SUSAN B SLAMTHONY: We’re re required to carry skater insurance, but it’s a second payer system that waits until you’ve put in a certain amount already before it kicks in. The cost can be tough, and we, as a league, do what we can to take care of each other. We’ll put money into GoFundMe campaigns to help cover costs, or we’ll show up at your house to mow the lawn or walk the dog. We’re constantly sharing job postings and helping folks make employment connections. Our league even has a “sisterhood fund” for when skaters absolutely can’t pay their dues.
MARK: Would you be in a gang if not for derby?
SUSAN B SLAMTHONY: If by gang you mean feminist collective plotting to overthrow the patriarchy and establish an egalitarian society, totally. But, no, I’m not very aggressive by nature. Derby is the first full contact sport I’ve played.
The first bout I ever watched, I remember thinking the women were so cool and so tough and I could never be like them. Then I started reffing for the Dimes and, a few months later, after watching other people who didn’t know how to skate at the beginning either, I began to think “If she can do it, I can do it.”
I know some derby players say that they love getting to go to practice after a long day and get out all that aggression by hitting people as hard as they can. I actually love to go to practice because derby takes 100% of my focus. I can leave all the frustrations of work and life behind and be entirely focused on what I’m doing–what’s the strategy we’re implementing, making sure my body is positioned perfectly for what I’m trying to accomplish and working hard.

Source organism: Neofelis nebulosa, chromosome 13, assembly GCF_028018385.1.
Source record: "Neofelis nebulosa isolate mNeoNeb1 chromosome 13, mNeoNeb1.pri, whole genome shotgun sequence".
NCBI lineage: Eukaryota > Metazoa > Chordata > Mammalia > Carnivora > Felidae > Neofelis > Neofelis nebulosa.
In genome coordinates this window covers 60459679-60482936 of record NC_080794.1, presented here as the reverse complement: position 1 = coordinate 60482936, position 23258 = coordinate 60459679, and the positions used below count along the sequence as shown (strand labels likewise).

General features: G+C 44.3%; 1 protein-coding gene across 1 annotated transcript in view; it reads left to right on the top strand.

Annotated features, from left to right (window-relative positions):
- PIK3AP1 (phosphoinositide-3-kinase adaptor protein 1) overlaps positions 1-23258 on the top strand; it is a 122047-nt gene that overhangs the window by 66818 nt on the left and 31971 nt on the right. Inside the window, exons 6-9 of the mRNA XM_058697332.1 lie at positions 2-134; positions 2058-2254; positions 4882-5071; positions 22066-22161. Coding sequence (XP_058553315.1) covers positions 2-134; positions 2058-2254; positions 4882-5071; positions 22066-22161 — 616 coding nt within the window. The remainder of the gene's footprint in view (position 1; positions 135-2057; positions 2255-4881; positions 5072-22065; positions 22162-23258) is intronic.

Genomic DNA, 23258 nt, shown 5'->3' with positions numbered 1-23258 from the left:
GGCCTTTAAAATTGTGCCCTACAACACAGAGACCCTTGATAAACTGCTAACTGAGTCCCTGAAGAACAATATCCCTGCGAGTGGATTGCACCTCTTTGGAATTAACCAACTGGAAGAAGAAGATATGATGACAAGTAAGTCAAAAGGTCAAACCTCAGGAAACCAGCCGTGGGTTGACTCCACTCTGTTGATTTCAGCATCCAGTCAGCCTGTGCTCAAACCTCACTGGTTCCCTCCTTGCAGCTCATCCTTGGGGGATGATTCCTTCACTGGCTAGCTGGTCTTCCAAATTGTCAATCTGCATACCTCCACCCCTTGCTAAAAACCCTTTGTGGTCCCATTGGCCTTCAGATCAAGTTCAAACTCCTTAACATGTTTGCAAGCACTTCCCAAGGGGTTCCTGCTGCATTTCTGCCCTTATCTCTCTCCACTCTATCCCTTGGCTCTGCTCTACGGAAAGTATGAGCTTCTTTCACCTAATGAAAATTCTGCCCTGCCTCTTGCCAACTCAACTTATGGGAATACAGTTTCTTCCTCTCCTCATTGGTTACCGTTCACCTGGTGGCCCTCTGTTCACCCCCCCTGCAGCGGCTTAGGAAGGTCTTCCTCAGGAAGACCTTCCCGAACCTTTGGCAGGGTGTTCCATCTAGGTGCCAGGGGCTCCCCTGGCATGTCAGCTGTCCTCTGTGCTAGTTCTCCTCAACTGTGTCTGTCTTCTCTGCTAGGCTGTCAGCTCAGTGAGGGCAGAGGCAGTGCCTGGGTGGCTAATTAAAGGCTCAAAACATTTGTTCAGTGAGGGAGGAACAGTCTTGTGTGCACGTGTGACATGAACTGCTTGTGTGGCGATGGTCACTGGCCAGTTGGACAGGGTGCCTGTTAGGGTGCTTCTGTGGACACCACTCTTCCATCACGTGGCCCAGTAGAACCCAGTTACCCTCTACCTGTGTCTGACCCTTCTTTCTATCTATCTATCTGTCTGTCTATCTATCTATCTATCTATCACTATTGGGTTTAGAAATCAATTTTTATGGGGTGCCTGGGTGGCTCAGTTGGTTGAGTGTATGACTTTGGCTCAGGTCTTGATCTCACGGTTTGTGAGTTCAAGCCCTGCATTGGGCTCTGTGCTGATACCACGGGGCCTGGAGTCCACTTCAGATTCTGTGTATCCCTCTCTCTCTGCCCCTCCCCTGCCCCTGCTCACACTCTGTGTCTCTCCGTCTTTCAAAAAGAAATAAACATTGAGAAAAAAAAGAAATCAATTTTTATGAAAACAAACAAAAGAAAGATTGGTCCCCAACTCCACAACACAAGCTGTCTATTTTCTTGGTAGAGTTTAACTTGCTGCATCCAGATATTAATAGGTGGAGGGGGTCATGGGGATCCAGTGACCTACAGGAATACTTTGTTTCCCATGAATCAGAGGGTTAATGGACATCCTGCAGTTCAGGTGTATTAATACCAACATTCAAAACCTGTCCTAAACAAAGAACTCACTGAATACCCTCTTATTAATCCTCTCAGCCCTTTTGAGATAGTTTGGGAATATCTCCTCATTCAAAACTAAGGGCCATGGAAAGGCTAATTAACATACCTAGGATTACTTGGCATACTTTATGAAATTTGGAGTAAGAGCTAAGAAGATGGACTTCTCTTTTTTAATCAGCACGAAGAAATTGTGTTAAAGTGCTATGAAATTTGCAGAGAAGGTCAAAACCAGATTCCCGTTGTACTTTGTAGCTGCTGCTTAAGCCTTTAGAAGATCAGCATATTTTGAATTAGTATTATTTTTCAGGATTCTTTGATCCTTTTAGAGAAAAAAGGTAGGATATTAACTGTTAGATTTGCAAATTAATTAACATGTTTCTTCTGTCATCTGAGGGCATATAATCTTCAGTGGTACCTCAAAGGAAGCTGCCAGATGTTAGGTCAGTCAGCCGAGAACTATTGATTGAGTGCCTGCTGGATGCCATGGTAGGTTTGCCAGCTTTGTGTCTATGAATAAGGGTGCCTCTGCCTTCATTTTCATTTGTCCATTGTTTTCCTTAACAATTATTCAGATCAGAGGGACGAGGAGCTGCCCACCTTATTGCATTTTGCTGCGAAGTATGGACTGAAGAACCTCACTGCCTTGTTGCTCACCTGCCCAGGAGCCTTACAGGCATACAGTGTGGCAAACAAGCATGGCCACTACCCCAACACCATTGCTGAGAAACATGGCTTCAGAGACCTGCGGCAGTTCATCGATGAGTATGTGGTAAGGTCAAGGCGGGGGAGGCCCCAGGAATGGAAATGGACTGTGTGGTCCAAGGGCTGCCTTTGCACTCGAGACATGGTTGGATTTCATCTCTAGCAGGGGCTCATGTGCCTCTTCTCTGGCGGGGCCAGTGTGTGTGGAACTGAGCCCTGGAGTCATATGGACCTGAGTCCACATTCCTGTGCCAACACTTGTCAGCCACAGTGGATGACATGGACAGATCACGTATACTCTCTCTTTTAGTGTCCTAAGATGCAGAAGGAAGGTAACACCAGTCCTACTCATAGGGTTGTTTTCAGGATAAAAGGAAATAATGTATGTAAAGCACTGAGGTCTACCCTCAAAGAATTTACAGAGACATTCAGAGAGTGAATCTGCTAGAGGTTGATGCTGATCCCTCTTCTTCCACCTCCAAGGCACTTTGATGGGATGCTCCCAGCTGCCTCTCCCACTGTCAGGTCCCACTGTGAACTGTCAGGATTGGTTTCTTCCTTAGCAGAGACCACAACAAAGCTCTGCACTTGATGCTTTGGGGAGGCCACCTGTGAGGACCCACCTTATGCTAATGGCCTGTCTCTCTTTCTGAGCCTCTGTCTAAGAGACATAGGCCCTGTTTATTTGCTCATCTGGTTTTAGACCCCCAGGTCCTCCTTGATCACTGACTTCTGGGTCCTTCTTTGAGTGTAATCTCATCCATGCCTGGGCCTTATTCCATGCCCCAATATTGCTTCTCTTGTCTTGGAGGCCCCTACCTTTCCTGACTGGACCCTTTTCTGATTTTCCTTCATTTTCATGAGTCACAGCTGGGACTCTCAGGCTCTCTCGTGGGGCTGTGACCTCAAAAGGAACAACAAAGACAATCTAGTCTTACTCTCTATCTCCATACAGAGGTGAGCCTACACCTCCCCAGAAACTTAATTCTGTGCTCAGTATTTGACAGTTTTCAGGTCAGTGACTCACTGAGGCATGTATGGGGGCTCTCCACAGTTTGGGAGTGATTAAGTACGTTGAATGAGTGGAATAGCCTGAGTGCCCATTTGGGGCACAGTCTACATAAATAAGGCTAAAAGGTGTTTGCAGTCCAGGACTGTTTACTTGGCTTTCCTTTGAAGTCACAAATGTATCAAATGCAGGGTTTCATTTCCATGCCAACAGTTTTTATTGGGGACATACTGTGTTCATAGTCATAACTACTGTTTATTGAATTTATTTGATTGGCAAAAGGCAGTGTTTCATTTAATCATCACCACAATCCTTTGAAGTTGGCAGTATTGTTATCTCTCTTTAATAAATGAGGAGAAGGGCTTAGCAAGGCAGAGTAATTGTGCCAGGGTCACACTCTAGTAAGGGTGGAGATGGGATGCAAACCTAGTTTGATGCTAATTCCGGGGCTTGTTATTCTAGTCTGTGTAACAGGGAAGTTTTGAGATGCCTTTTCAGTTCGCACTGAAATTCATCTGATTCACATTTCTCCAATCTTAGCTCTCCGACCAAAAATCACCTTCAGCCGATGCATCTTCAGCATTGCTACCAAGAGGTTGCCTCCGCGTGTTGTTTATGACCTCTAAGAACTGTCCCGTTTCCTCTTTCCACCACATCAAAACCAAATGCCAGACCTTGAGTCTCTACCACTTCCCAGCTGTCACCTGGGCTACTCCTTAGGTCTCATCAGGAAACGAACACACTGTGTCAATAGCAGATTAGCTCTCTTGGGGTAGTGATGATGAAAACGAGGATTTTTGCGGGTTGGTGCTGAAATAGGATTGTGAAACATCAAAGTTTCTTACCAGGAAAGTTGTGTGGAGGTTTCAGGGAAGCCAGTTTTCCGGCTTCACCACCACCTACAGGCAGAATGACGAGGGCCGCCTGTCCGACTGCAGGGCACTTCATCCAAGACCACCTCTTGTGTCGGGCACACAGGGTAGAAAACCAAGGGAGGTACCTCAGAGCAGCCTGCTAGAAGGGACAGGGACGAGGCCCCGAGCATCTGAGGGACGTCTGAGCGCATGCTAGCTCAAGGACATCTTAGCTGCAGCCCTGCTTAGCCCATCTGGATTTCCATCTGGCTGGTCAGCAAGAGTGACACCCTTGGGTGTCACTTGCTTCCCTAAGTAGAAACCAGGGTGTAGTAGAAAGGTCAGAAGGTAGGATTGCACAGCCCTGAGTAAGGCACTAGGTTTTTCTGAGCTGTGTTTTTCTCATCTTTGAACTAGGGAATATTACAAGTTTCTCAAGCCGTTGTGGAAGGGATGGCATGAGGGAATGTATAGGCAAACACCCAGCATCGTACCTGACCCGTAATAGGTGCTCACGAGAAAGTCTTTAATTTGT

MARK: So, what’s your record so far this season?
SUSAN B SLAMTHONY: The Vigilantes are 4-2 this season. Wait, derby is the only sport I play… 4 -2 means we’ve won four, and lost two, right?
SUSAN B SLAMTHONY: Then we’re 4-2. The Bruisers are 4-5. And the Brawlstars are 5-5. The Brawlstars are also currently ranked 104th in the USA. Not bad!
MARK: You mentioned earlier that the local league is skater-owned. Is that not the case elsewhere? Are other leagues started up by entrepreneurs who just hire the girls for their teams?
SUSAN B SLAMTHONY: Most derby leagues these days are skater owned and operated. There are a few out there that are owned by a third party – a promoter or a business. They usually form their own leagues that just bout each other. We really do promote ourselves as “skater owned” because of that history of being owned by someone else – someone who had the potential to trade the skaters to another team or retire you because you’re not selling tickets like you used to. We also take pride as Dimes that we’re self-coached. We’ve hired outside coaches in the past, and we’ll continue to bring in guest coaches, but we’ve found the model that works best for us is to train each other, and teach each other as a unit.
MARK: Are there teams out there that have a reputation for being too rough?